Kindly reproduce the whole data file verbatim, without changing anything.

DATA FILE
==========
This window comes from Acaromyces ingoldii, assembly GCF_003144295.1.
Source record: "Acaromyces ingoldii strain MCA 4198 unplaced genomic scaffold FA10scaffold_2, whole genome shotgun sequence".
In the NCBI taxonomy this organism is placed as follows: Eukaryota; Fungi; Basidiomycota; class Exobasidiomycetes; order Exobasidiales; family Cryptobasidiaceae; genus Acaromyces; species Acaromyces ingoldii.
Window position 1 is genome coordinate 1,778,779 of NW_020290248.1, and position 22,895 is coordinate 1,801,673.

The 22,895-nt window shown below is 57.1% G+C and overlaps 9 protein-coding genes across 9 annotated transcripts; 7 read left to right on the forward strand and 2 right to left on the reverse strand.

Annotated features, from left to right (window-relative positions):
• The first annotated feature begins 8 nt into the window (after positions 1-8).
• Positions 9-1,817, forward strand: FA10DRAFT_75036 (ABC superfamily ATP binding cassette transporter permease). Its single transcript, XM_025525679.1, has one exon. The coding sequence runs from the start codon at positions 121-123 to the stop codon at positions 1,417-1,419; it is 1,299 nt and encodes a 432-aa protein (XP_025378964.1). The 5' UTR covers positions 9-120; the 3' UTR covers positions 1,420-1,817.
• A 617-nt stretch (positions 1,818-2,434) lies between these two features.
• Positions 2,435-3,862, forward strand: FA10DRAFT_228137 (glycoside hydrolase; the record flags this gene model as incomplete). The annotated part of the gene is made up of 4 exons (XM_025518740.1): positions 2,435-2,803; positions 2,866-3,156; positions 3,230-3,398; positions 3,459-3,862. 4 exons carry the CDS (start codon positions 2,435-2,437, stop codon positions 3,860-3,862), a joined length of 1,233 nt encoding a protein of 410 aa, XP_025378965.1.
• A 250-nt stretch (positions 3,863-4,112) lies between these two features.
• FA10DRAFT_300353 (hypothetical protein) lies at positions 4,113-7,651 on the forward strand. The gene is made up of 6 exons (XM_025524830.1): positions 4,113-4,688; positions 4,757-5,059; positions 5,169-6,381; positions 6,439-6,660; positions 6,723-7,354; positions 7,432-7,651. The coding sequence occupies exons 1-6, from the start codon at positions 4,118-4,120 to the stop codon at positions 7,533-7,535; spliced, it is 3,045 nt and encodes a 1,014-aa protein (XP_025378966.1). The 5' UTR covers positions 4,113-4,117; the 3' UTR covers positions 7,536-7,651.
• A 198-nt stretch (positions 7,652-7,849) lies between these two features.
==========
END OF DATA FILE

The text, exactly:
This window comes from Acaromyces ingoldii, assembly GCF_003144295.1.
Source record: "Acaromyces ingoldii strain MCA 4198 unplaced genomic scaffold FA10scaffold_2, whole genome shotgun sequence".
In the NCBI taxonomy this organism is placed as follows: Eukaryota; Fungi; Basidiomycota; class Exobasidiomycetes; order Exobasidiales; family Cryptobasidiaceae; genus Acaromyces; species Acaromyces ingoldii.
Window position 1 is genome coordinate 1,778,779 of NW_020290248.1, and position 22,895 is coordinate 1,801,673.

The 22,895-nt window shown below is 57.1% G+C and overlaps 9 protein-coding genes across 9 annotated transcripts; 7 read left to right on the forward strand and 2 right to left on the reverse strand.

Annotated features, from left to right (window-relative positions):
• The first annotated feature begins 8 nt into the window (after positions 1-8).
• Positions 9-1,817, forward strand: FA10DRAFT_75036 (ABC superfamily ATP binding cassette transporter permease). Its single transcript, XM_025525679.1, has one exon. The coding sequence runs from the start codon at positions 121-123 to the stop codon at positions 1,417-1,419; it is 1,299 nt and encodes a 432-aa protein (XP_025378964.1). The 5' UTR covers positions 9-120; the 3' UTR covers positions 1,420-1,817.
• A 617-nt stretch (positions 1,818-2,434) lies between these two features.
• Positions 2,435-3,862, forward strand: FA10DRAFT_228137 (glycoside hydrolase; the record flags this gene model as incomplete). The annotated part of the gene is made up of 4 exons (XM_025518740.1): positions 2,435-2,803; positions 2,866-3,156; positions 3,230-3,398; positions 3,459-3,862. 4 exons carry the CDS (start codon positions 2,435-2,437, stop codon positions 3,860-3,862), a joined length of 1,233 nt encoding a protein of 410 aa, XP_025378965.1.
• A 250-nt stretch (positions 3,863-4,112) lies between these two features.
• FA10DRAFT_300353 (hypothetical protein) lies at positions 4,113-7,651 on the forward strand. The gene is made up of 6 exons (XM_025524830.1): positions 4,113-4,688; positions 4,757-5,059; positions 5,169-6,381; positions 6,439-6,660; positions 6,723-7,354; positions 7,432-7,651. The coding sequence occupies exons 1-6, from the start codon at positions 4,118-4,120 to the stop codon at positions 7,533-7,535; spliced, it is 3,045 nt and encodes a 1,014-aa protein (XP_025378966.1). The 5' UTR covers positions 4,113-4,117; the 3' UTR covers positions 7,536-7,651.
• A 198-nt stretch (positions 7,652-7,849) lies between these two features.